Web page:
But those fans also had another motive for attending. After Clemson debuted at No. 1 in the first playoff rankings on Nov. 3, Swinney famously said he'd " open up Death Valley and serve pizza to everybody" if his team landed in the top four on Dec. 6, when the final rankings were unveiled. Soon Swinney's pledge became a national story, and this weekend Clemson delivered on Swinney's promise. "There's gonna be four teams in this thing today," Swinney told the crowd on Sunday, " but ain't nobody gonna be doing what we're doing in Clemson, South Carolina."
Clemson pulled out all the stops to kick off its unique celebration. Gates opened at Memorial Stadium at 11 a.m. on Sunday—several hundred fans lined up long before then—before ESPN's selection show kicked off at noon. As the crowd filed into the stadium's south bleachers, a DJ spun music while Clemson's video board flashed highlights from the team's unbeaten season. And, of course, concession stands offered free slices of Papa John's pizza to fans in attendance.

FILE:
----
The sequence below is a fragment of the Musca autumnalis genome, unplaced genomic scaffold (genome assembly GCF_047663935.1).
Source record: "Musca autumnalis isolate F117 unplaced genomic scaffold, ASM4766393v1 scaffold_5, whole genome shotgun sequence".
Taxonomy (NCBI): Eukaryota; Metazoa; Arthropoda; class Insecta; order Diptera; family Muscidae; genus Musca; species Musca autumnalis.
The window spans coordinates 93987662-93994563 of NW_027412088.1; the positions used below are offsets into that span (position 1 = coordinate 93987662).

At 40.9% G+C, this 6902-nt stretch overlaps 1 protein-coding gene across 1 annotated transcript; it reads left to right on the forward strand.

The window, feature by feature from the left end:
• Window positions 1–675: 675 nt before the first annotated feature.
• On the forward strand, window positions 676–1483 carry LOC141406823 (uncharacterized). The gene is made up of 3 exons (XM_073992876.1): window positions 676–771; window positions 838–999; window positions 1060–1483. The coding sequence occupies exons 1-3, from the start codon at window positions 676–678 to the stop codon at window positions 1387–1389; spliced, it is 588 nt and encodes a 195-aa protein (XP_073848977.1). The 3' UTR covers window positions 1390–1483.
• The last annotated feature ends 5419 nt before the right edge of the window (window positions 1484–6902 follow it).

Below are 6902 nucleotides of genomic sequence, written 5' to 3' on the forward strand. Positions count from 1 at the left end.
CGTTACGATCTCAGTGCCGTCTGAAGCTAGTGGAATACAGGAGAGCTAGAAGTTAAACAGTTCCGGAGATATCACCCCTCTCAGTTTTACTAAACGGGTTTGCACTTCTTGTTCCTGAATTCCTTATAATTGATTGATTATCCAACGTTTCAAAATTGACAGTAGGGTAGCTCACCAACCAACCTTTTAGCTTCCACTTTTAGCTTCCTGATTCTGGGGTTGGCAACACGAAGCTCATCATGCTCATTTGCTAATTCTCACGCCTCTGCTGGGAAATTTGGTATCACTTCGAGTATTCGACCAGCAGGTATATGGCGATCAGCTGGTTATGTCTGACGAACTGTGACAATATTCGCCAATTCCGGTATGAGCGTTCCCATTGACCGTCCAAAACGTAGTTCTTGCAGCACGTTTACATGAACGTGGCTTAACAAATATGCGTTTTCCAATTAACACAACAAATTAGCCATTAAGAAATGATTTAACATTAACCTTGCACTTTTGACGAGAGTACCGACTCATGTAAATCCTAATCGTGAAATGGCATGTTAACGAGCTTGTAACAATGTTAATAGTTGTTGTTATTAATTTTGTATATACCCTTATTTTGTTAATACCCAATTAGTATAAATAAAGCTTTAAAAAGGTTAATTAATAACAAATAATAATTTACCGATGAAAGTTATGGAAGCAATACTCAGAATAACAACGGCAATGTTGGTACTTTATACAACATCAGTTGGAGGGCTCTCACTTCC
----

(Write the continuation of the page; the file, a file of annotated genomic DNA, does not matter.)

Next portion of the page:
Swinney knew his off-the-cuff pledge sparked a massive undertaking by Clemson. "Y'all know me," the coach said afterward. "I just kind of say sometimes what pops into my head, without really thinking. I was just simply trying to talk about the insignificance of the poll." But the school still solicited 10 regional Papa John's stores to provide than 3,000 pizzas for Clemson fans on Sunday. A plan hatched as nothing more than a motivation tool turned into a celebration for a playoff-bound program. "Only in Clemson do you have a day like today," Swinney said.